rudders are just as responsive as the ailerons,
but the pressures are just a shade heavier, which still makes them
lighter than any U.S. design I've ever flown.
There's a lot of noise that you don't really notice until it disappears.
As I pulled up into my first loop, things got quiet in a hurry, as
the speed fell off and the wind went out of the wires. As soon as the
nose is brought up, the airspeed starts for the cellar. More power
would help, but most of the problem is too much stuff sticking out
into the wind. That's part of the charm of biplanes.
One of the best-known parts of the Jungmeister legend is the way the
plane is supposed to snap. Well, I'm here to tell you that anything
you hear about Jungmeisters and snap rolls, you can believe! I snapped
it first with no ailerons, using back stick and rudder,
as most ships are snapped, and it went around pronto. I snapped it
using ailerons, bringing the stick back into the corner, and it blurred
the horizon. Civilized airplanes shouldn't act this way. It starts
and stops so fast and cleanly that half and quarter snaps are child's
Inverted flight is really a blast. It will cruise along on its back,
hands off, making it easy to concentrate on putting real precision
into the turns. It's a little nose-high, to make up for all that drag
(and a nearly flat airfoil), but it's not objectionably
I figured that as long as I was on my back, I'd try an outside loop
from the bottom. I dropped the nose to get 150 mph (I found later I
should have had 160) and pushed. Things went wrong from the start.
At three negative Gs, my entire head was sticking outside
the windscreen and I couldn't see a thing. Thomas had warned me to
put the seat at the bottom, but it was too late by then. I got most
of the way around and was about 45-degrees nose-high, right side up,
when everything happened at once: It hit an outside stall, the horizon
zipped around, and I recovered in an inverted dive. I half rolled out,
swallowed my heart, and tried to figure what had happened.
Things had happened pretty fast, but it looked as if the biplane had
done an outside snap roll all by itself. I figured, okay, if it wants
to play that game—and I rammed the stick forward and stomped
left rudder. Wham! Two negative Gs and I found the Jungmeister
snaps almost as fast outside as it does inside, but my neck stretches
a lot further. Some fun!
I spun inside and out and found it spins slower than either a Citabria
or a 150. You'd really have to be a klutz to spin this one in from
The Bu-133 D-1 was built to do aerobatics, but it's also a gas of a
Sunday-afternoon-up-the-river plane. It clips along at about 115 mph,
the Siemens chattering away up front and the wires humming out to the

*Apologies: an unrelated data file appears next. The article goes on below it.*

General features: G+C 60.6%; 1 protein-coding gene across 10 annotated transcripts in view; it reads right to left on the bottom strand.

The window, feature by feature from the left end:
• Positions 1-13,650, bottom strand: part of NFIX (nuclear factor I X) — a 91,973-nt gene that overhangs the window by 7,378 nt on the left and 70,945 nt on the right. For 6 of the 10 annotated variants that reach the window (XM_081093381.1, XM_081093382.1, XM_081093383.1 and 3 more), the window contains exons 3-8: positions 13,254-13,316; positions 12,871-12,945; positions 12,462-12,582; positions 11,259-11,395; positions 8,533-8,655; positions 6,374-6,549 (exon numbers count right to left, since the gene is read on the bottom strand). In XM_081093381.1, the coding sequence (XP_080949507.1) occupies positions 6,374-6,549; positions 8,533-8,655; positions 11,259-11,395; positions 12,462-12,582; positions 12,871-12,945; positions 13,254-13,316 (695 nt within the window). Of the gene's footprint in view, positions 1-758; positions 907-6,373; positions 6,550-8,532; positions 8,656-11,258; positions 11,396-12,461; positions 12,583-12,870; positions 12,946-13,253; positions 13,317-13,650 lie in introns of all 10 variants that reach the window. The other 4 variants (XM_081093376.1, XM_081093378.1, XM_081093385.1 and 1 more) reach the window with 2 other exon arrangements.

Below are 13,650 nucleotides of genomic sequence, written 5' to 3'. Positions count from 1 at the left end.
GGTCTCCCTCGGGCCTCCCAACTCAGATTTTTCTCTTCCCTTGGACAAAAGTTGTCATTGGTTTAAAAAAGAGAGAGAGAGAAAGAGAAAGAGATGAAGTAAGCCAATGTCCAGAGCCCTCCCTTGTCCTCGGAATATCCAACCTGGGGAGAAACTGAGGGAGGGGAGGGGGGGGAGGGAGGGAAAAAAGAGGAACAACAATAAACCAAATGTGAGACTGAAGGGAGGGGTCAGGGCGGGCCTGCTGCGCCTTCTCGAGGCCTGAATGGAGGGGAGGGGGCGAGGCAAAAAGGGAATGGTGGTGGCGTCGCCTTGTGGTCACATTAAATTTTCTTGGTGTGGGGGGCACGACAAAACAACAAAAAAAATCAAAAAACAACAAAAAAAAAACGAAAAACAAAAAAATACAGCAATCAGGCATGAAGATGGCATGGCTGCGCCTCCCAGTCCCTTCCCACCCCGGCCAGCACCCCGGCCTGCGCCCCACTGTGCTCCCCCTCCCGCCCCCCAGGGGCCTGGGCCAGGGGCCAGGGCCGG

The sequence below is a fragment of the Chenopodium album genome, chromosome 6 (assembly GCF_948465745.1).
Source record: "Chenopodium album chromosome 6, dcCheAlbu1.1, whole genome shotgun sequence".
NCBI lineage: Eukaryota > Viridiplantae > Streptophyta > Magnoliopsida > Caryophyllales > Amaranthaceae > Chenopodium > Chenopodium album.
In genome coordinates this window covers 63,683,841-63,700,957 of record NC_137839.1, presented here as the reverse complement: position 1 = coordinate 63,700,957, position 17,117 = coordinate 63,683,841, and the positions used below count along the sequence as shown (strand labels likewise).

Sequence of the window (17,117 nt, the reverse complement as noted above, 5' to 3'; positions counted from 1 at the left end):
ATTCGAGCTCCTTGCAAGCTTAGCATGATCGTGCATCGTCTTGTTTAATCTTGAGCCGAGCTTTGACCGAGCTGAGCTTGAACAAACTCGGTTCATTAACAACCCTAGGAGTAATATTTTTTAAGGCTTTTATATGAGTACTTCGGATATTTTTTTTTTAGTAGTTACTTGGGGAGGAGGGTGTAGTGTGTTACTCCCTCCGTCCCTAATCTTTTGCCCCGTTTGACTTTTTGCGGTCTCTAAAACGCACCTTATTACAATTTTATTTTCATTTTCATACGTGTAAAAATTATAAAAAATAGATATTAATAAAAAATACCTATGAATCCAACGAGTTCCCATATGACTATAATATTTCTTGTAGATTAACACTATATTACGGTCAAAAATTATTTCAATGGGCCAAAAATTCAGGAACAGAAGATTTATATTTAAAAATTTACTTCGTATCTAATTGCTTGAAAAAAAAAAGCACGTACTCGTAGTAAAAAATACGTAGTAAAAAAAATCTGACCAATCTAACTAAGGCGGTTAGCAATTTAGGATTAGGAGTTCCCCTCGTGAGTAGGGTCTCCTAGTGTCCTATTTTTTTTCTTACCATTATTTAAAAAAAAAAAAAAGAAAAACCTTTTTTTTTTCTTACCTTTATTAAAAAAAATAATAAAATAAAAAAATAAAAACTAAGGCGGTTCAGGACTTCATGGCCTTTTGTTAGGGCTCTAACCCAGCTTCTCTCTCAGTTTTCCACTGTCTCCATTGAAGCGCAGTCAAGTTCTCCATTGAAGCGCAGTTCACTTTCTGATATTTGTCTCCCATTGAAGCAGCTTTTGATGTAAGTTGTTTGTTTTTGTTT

sides. In normal flight, it is a very responsive, but docile mount.
Its stalls are far from vicious, and its slow-speed control is great.
I entered the pattern and made sure the fuel lever was on normal and
the tailwheel was locked. The tailwheel is steerable, whether locked
or not, but I checked anyway. I knew it would slow down the second
I cut power, so I held 80 mph and a few rpm to spare until I was ready
to break my glide. I brought the nose up, congratulating
myself for remembering which cowl bump to put the horizon on. and concentrated
on keeping it straight. I was more than a little surprised when the
mains hit first—I'd forgotten about the struts extending in flight.
The gear is soft and I rocked back and forth a little, but it gave
no indication of wanting to do anything more serious than
that. At touchdown I was only moving about 55 mph. and the rudder and
tailwheel made control of the rollout simple. I'd expected
a lot more trouble. Thomas had said it lands like a Citabria, and he
All and all, I found the Bucker to be the easiest airplane of its type
to handle I've ever flown. Some hi-performance airplanes compromise
docility for all-out acrobatic capabilities, but not the Jungmeister.
Twenty hours in almost any taildragger should be plenty to qualify
you to fly the Bucker.
The Jungmeister has its drawbacks. of course. The high drag drastically
limits its vertical capabilities, and the old-fashioned Siemens engine
doesn't help much. Hopefully, both of these weak areas will be corrected
in e 220-hp Franklin version.
Many people will undoubtedly lament the fact that it's a
single-seater. but that's one of its plus features to me. Many of as
do aerobatics as a release, an escape, and I don't think I've ever
felt quite as free as when I know it's just me and the airplane —nobody
else. Many things are meant to share, but a few are not and the Bucker
Jungmeister is the perfect vehicle to find those moments
that are made for only one. BD